20 April 2012
If you have ever experienced the frustration of a power outage you can appreciate how much we rely on energy to survive. The same is true for cancer cells - only in this case Prof Mike Berridge and his team are happy to be the ones pulling the plug.
It has long been known that cancer cells use nutrients differently than normal cells to produce energy. Elevated glucose uptake for example is a common property of metastatic tumours (cancers that spread). It is this increased need for glucose that makes cancer cells stand out from normal cells on positron emission tomography (PET) scans of tumours.
High glucose uptake is associated with glycolytic metabolism, a term used to describe cells that derive their energy from a pathway that does not involve burning oxygen via mitochondria - the more efficient aerobic energy powerhouses of the cell. Switching to a predominantly glycolytic metabolism has been suggested as a key survival strategy of cancer cells.
To investigate how energy metabolism affects the ability of cancer cells to form tumours and spread, Research Fellow An Tan developed glycolytic models of melanoma and breast cancer cells. The mitochondria in these cells are not able to produce energy, so the cells rely entirely on glycolysis for their survival.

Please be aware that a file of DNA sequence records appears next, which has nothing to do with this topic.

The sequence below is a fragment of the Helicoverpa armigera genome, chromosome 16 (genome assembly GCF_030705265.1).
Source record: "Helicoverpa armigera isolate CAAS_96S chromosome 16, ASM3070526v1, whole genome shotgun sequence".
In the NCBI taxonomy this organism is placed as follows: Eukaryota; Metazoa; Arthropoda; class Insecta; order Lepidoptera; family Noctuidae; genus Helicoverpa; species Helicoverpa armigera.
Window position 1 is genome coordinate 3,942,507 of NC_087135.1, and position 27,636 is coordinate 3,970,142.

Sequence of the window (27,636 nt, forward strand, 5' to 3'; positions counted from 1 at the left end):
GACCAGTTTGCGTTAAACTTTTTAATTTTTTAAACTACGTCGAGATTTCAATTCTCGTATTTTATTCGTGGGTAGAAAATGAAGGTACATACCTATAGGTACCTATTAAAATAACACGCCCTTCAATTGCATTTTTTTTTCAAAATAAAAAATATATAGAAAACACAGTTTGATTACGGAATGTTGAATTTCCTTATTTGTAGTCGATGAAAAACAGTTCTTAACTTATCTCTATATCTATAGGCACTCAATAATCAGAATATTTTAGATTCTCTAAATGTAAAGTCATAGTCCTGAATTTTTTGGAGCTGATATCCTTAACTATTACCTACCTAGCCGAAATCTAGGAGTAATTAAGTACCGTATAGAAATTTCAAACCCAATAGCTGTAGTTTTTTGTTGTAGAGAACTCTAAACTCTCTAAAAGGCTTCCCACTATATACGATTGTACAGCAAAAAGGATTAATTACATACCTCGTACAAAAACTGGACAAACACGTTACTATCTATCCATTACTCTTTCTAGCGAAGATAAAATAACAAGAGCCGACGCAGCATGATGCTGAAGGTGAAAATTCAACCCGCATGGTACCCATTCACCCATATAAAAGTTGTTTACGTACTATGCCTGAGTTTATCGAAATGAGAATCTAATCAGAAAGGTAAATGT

Based on previous findings it was anticipated that these glycolytic cells would be highly cancerous, however An instead found that the cells were unable to metastasise and form tumours in the lungs. Even more surprising, the tumours that did form appeared to have somehow acquired an ability to reactivate their energy-producing mitochondria.
Subsequent analysis of the cells by An and Dr James Baty has revealed a startling new phenomenon in tumour biology. The outcome has therapeutic implications for controlling the growth and metastasis of glycolytic tumours.